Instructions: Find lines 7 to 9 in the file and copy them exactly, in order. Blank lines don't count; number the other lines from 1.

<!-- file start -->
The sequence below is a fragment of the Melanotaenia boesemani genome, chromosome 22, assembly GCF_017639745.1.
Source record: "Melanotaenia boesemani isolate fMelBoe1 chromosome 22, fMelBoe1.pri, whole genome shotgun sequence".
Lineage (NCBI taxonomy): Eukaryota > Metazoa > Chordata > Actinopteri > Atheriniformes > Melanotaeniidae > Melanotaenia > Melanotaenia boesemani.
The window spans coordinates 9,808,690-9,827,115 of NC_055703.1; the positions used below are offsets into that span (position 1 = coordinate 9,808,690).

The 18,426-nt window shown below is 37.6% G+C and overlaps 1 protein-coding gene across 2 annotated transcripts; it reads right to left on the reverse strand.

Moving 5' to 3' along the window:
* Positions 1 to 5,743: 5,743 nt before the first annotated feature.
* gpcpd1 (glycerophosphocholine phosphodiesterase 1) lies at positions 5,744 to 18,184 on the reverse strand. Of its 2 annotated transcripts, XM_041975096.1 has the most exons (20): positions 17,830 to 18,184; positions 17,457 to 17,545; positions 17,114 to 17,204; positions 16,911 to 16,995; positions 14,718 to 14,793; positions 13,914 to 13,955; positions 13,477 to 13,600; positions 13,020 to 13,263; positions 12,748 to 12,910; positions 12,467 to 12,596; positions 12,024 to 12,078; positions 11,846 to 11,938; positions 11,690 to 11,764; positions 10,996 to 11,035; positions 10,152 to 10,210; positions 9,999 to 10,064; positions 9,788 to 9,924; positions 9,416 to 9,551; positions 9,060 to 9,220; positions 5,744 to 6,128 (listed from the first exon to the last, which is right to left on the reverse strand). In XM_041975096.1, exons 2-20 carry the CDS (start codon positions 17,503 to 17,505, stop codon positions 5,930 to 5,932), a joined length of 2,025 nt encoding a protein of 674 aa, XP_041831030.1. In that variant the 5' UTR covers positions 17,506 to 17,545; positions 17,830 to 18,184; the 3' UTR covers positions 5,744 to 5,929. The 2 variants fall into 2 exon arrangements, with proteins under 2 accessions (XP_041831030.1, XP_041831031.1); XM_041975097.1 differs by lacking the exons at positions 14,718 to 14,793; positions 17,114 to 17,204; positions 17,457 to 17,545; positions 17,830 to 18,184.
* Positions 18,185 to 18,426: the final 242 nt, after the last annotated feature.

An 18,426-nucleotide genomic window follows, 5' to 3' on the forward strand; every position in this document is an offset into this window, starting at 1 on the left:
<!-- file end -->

* Positions 1 to 5,743: 5,743 nt before the first annotated feature.
* gpcpd1 (glycerophosphocholine phosphodiesterase 1) lies at positions 5,744 to 18,184 on the reverse strand. Of its 2 annotated transcripts, XM_041975096.1 has the most exons (20): positions 17,830 to 18,184; positions 17,457 to 17,545; positions 17,114 to 17,204; positions 16,911 to 16,995; positions 14,718 to 14,793; positions 13,914 to 13,955; positions 13,477 to 13,600; positions 13,020 to 13,263; positions 12,748 to 12,910; positions 12,467 to 12,596; positions 12,024 to 12,078; positions 11,846 to 11,938; positions 11,690 to 11,764; positions 10,996 to 11,035; positions 10,152 to 10,210; positions 9,999 to 10,064; positions 9,788 to 9,924; positions 9,416 to 9,551; positions 9,060 to 9,220; positions 5,744 to 6,128 (listed from the first exon to the last, which is right to left on the reverse strand). In XM_041975096.1, exons 2-20 carry the CDS (start codon positions 17,503 to 17,505, stop codon positions 5,930 to 5,932), a joined length of 2,025 nt encoding a protein of 674 aa, XP_041831030.1. In that variant the 5' UTR covers positions 17,506 to 17,545; positions 17,830 to 18,184; the 3' UTR covers positions 5,744 to 5,929. The 2 variants fall into 2 exon arrangements, with proteins under 2 accessions (XP_041831030.1, XP_041831031.1); XM_041975097.1 differs by lacking the exons at positions 14,718 to 14,793; positions 17,114 to 17,204; positions 17,457 to 17,545; positions 17,830 to 18,184.
* Positions 18,185 to 18,426: the final 242 nt, after the last annotated feature.